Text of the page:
U.S. ambassador to the European Union Gordon Sondland said Wednesday that there was a “quid pro quo” linking the Ukrainian president’s meeting with President Donald Trump and investigations into the Bidens, Burisma and debunked accusations of 2016 election meddling.
“I know that members of this committee have frequently framed these complicated issues in the form of a simple question: Was there a ‘quid pro quo?'” Sondland said in his sworn statement at the start of the House Intelligence Committee hearing on the Trump impeachment inquiry. “With regard to the requested White House call and White House meeting, the answer is yes.”
Sondland emphasized that he never went rogue in his actions on Ukrainian policy. “I was acting in good faith,” he said. “As a presidential appointee, I followed the directions of the president.”
The ambassador said that he, Energy Secretary Rick Perry, and U.S. special envoy to Ukraine Kurt Volker were first directed by Trump to work with his personal lawyer, Rudy Giuliani, on Ukrainian matters in May.
“Let me say again: We weren’t happy with the president’s directive to talk with Rudy. We did not want to involve Mr. Giuliani. I believed then, as I do now, that the men and women of the State Department, not the president’s personal lawyer, should take responsibility for Ukrainian matters,” he said. “We did not want to work with Mr. Giuliani. Simply put, we were playing the hand we were dealt.
“Mr. Giuliani demanded that Ukraine make a public statement of the investigations of the 2016 election/DNC server and Burisma,” Sondland added in his opening statement. “Mr. Giuliani’s requests were a ‘quid pro quo’ for arranging a White House visit for President Zelensky.”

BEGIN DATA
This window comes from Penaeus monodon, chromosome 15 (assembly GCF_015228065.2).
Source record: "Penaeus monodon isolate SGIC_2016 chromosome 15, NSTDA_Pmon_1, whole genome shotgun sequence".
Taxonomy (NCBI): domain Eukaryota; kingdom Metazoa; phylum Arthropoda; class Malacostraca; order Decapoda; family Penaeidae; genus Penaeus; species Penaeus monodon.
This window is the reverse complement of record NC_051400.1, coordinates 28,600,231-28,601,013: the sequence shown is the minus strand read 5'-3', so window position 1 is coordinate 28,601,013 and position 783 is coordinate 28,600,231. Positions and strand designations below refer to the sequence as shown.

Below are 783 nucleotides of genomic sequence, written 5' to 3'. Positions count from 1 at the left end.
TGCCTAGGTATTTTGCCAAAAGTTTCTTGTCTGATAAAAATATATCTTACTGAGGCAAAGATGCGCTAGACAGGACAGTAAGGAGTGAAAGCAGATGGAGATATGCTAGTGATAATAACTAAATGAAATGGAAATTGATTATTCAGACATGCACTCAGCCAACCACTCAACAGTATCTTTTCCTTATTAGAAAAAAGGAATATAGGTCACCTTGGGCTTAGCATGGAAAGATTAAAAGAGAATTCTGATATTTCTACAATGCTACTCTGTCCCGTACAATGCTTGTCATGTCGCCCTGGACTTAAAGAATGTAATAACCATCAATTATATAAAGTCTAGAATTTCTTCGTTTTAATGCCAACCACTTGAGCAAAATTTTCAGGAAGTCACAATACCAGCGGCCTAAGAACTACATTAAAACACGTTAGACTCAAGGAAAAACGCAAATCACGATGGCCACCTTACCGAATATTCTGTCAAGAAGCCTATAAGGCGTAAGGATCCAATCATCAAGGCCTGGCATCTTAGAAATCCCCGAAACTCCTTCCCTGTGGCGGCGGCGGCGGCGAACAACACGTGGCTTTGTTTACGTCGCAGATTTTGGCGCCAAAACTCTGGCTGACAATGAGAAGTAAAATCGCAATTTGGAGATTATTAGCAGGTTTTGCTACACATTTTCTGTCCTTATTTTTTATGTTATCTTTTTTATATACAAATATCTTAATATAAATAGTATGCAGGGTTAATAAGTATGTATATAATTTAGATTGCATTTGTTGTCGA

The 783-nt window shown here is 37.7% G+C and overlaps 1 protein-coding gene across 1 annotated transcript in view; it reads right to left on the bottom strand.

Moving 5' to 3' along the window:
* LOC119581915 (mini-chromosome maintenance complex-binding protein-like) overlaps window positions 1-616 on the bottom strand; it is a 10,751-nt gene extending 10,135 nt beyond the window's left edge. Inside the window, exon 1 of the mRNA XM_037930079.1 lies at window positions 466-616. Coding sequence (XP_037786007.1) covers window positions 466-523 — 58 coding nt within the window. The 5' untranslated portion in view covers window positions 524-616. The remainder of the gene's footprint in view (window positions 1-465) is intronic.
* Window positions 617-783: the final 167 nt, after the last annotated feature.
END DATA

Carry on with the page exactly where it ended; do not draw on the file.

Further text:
Sondland, who described himself as a “lifelong Republican,” said he also became concerned when he learned that military aid to Ukraine was being withheld.
“I was adamantly opposed to any suspension of aid, as the Ukrainians needed those funds to fight against Russian aggression. I tried diligently to ask why the aid was suspended, but I never received a clear answer. Still haven’t today,” Sondland said. “In the absence of any credible explanation for the suspension of aid, I came to believe that the resumption of security aid would not occur until there was a public statement from Ukraine committing to the investigations of the 2016 election and Burisma, as Mr. Giuliani had demanded.”
The corruption accusations connected with Burisma and circulated by Trump’s campaign have claimed that while Joe Biden was vice president, he made efforts to remove a top prosecutor in Ukraine who was investigating Burisma, a natural gas company that Hunter Biden was on the board of. These accusations have been debunked: The prosecutor was fired because he was corrupt and wasn’t investigating Burisma, and there is no evidence that Biden called for his removal in order to benefit his son.